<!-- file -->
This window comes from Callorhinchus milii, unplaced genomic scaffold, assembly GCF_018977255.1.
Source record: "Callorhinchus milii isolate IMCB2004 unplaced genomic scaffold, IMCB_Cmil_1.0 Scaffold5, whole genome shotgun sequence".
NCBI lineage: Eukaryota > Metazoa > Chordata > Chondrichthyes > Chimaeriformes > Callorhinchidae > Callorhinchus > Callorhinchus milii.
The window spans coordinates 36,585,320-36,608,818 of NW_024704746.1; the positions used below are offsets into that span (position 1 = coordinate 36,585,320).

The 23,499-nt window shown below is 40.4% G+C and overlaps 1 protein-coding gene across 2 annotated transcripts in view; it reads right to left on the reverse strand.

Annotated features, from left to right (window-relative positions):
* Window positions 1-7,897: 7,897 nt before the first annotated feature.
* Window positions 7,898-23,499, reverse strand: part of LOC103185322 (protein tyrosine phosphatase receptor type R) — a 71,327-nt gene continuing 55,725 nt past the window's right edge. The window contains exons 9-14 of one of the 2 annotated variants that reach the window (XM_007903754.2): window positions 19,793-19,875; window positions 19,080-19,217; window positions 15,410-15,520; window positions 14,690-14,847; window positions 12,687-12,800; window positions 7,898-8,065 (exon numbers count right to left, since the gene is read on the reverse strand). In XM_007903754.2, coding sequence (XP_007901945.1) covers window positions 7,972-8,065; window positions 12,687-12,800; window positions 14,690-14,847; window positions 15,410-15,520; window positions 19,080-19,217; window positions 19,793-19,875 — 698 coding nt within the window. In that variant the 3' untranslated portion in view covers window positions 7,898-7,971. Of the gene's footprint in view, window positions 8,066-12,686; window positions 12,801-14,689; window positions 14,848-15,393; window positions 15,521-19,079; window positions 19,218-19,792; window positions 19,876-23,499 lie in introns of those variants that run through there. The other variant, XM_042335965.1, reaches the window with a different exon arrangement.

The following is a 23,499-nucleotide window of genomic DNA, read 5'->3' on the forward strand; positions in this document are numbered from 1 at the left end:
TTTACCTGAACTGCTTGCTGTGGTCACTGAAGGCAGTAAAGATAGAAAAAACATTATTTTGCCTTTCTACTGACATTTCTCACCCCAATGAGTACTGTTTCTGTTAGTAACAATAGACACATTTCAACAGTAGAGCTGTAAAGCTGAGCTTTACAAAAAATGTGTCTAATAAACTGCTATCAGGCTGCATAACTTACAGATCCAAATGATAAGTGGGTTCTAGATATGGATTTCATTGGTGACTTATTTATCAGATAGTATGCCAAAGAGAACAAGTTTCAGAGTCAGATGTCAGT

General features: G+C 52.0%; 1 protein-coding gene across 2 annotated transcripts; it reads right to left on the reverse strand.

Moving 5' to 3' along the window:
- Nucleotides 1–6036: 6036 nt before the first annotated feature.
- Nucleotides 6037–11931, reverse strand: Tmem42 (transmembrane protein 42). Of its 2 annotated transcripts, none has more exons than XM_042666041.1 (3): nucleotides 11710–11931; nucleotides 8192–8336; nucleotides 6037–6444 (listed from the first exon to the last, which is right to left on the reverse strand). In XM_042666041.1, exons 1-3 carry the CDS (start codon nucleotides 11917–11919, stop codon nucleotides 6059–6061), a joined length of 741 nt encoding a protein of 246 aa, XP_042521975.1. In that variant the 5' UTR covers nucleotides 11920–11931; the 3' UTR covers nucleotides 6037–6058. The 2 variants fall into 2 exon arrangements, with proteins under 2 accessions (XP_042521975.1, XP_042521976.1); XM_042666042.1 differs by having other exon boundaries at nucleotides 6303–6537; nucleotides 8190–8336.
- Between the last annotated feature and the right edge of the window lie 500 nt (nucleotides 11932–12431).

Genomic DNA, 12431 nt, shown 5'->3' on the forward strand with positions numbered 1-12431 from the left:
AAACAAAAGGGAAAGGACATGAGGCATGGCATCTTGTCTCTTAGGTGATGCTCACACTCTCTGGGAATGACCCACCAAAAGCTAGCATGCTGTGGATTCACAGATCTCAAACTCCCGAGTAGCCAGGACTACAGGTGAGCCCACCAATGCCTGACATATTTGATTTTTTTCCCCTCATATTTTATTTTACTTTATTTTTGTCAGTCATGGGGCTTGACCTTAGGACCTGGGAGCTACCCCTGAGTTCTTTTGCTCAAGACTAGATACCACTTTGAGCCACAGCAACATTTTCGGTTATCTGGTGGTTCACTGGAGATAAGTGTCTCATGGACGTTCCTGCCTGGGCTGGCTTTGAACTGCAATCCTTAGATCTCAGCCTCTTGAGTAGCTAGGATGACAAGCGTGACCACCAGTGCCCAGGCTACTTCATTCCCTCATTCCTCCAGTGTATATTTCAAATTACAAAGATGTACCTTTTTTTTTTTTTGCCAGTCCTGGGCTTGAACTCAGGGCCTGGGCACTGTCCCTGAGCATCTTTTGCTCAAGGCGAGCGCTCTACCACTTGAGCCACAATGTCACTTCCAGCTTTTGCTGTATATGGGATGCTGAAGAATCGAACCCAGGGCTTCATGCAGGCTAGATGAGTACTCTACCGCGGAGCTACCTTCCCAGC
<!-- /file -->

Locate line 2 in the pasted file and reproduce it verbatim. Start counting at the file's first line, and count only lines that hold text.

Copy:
Source record: "Callorhinchus milii isolate IMCB2004 unplaced genomic scaffold, IMCB_Cmil_1.0 Scaffold5, whole genome shotgun sequence".